- The child takes a deep breath and closes the mouth.
- The child then blows the nose gently while, at the same time, pinching it firmly shut.
- The parent should be sure to instruct the child not to blow too hard or the eardrum could be harmed.
Do not use this technique if an infection is present.
Precautions when Swimming
Swimming can pose specific risks for children with current ear infections or previous surgery. Water pollutants or chemicals may worsen the infection, and underwater swimming causes pressure changes that can cause pain. The following precautions should be taken:
- Children with ruptured acute otitis media (drainage from ear canal) should not go swimming until their infections are completely cured.
- Children with AOM that is not ruptured should not dive or swim underwater.
- Children with implanted ear tubes can usually safely swim, bathe, or engage in water sports without needing earplugs or other precautions.
Deciding When Antibiotics Should Be Prescribed
Pain relievers such as ibuprofen or acetaminophen are the main drug treatments used for ear infections. Doctors want to avoid prescribing antibiotics unless they are absolutely needed. Your child's doctor may recommend watchful waiting for the first 48 to 72 hours after symptoms appear, to see if ear pain and other symptoms resolve on their own.
The latest guidelines from the American Academy of Pediatrics recommend antibiotics for the following otherwise healthy children who have acute otitis media:
- Children younger than age 6 months
- Children age 6 months and older who have had severe pain for at least 48 hours or have a temperature higher than 102.2 °F (39 °C)
- Children age 6 months and older who have mild ear pain that worsens or does not improve within 48 to 72 hours
- Children age 6 months to 2 years who do not have severe symptoms or fever but who have AOM in both ears
Duration of Antibiotic Treatment
If a child needs antibiotics for acute otitis media, the drugs should be taken for the following periods of time:
- A 10-day course of antibiotics is usually recommended for children younger than 2 years of age, and for those with severe symptoms.
- A 7-day course is recommended for children 2 to 5 years of age with mild or moderate AOM.
- A 5 to 7 day course is recommended for children 6 years of age and older with mild-to-moderate symptoms.
Parents should be sure their child finishes the entire course of therapy.
Response to Antibiotic Treatment
Your child's symptoms, including fever, should improve within 48 to 72 hours after beginning antibiotics. If symptoms do not improve it may be because a virus is present or the bacteria causing the ear infection is resistant to the prescribed antibiotic. A different antibiotic may be needed.
In some children whose treatment is successful, fluid will still remain in the middle ear for weeks or months, even after the infection has resolved. During that period, children may have some hearing problems, but eventually the fluid almost always drains away.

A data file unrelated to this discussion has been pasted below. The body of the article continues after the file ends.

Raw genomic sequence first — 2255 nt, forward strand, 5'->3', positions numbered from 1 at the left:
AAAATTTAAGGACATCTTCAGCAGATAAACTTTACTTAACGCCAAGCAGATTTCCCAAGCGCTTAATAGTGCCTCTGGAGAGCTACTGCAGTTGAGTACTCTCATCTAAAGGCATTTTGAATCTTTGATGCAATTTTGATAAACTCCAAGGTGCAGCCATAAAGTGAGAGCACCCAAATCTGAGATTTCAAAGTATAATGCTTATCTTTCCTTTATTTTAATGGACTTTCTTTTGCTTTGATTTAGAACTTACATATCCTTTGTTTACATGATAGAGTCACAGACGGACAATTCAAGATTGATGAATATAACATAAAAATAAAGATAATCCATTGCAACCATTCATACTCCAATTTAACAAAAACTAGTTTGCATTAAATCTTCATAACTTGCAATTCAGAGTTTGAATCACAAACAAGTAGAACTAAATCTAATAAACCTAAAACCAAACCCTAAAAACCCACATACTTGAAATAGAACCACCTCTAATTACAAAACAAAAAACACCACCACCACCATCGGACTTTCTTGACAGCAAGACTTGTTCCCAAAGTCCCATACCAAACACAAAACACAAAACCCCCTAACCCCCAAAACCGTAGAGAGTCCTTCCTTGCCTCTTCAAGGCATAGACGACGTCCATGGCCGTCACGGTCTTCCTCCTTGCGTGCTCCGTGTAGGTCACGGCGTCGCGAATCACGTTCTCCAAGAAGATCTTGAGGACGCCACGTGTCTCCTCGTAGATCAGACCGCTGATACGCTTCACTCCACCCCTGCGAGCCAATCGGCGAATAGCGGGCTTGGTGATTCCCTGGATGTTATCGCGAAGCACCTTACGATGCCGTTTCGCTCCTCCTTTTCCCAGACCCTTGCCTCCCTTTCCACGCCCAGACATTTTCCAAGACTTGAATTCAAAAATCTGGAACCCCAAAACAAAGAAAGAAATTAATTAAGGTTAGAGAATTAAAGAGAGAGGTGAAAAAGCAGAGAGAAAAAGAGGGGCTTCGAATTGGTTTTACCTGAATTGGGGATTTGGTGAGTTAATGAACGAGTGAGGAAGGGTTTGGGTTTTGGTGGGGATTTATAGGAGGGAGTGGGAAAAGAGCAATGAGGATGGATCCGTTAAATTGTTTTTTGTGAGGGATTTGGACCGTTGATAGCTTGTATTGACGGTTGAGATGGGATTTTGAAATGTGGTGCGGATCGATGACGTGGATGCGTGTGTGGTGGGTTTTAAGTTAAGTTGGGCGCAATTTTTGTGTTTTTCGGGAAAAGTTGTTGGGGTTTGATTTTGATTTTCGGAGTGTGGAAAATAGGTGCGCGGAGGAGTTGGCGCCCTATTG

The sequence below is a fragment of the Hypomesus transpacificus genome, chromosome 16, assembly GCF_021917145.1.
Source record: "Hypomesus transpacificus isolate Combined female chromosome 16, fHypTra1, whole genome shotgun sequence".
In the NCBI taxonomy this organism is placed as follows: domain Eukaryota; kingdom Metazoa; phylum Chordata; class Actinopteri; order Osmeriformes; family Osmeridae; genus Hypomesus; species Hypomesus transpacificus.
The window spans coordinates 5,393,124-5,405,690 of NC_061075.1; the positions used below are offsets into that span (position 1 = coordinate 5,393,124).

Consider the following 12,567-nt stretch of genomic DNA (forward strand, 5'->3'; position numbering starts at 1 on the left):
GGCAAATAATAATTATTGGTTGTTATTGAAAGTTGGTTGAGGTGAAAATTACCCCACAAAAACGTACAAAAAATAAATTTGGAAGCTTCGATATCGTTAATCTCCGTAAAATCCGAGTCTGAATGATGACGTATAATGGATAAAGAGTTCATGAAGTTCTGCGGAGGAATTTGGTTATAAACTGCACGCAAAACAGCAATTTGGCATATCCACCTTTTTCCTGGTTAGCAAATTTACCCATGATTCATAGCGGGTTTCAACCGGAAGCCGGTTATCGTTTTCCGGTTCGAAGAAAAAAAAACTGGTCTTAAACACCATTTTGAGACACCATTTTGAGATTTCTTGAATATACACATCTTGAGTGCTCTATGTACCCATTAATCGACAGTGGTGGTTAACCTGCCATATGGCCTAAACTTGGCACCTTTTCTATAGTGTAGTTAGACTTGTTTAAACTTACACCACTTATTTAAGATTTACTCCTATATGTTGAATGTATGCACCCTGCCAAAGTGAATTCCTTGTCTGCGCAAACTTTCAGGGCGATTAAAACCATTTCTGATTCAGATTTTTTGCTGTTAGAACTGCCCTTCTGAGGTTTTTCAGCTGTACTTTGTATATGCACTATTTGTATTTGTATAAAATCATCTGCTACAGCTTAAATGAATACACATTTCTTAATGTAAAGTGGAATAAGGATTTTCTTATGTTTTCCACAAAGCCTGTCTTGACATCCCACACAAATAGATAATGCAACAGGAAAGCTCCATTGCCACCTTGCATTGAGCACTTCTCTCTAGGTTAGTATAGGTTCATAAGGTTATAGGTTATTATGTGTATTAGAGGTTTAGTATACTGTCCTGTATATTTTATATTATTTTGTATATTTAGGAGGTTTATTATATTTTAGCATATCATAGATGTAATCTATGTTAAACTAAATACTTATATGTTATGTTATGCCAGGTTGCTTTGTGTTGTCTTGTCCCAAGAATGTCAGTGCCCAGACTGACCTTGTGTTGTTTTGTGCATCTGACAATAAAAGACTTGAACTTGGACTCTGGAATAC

If your child fails to improve and middle ear fluid remains, your doctor may recommend consultation with an ear, nose, and throat specialist (otolaryngologist). This specialist may perform a tympanocentesis procedure in which fluid is drawn from the ear and examined for specific bacterial organisms. But this is reserved for severe cases.
Specific Antibiotics Used for Acute Otitis Media
Amoxicillin, a penicillin type of antibiotic, is generally recommended for first-line treatment of AOM. The combination drug amoxicillin-clavulanate is an alternative option. Children who are allergic to penicillin drugs will be prescribed a different antibiotic.
Children who do not respond within 48 to 72 hours to initial treatment with amoxicillin may be given a course of amoxicillin-clavulanate or ceftriaxone. Alternative treatments are ceftriaxone or clindamycin, which may also be accompanied by a different cephalosporin antibiotic.
Side Effects of Antibiotics
- The most common side effects of nearly all antibiotics are gastrointestinal problems, including cramps, nausea, vomiting, and diarrhea.
- Allergic reactions can occur with all antibiotics, but are especially common with penicillin drugs. These reactions can range from mild skin rashes to rare but severe, even life-threatening, anaphylactic shock.
- Some drugs, including certain over-the-counter medications, interact with antibiotics. Parents should tell the doctor about all medications their child is taking.
Tympanostomy (with Myringotomy)
Tympanostomy surgery involves the insertion of a tiny tube to prevent fluid from building up in the middle ear. These ear tubes (also called tympanostomy tubes) allow air to flow into the middle ear and help prevent infections caused by fluid accumulation.
The procedure involves:
- A general anesthetic (asleep, no pain) is given first. Children typically recover completely within a few hours.
- Myringotomy (removal of fluid) is performed next.
- After myringotomy, the doctor inserts a tube to allow continuous drainage of the fluid from the middle ear.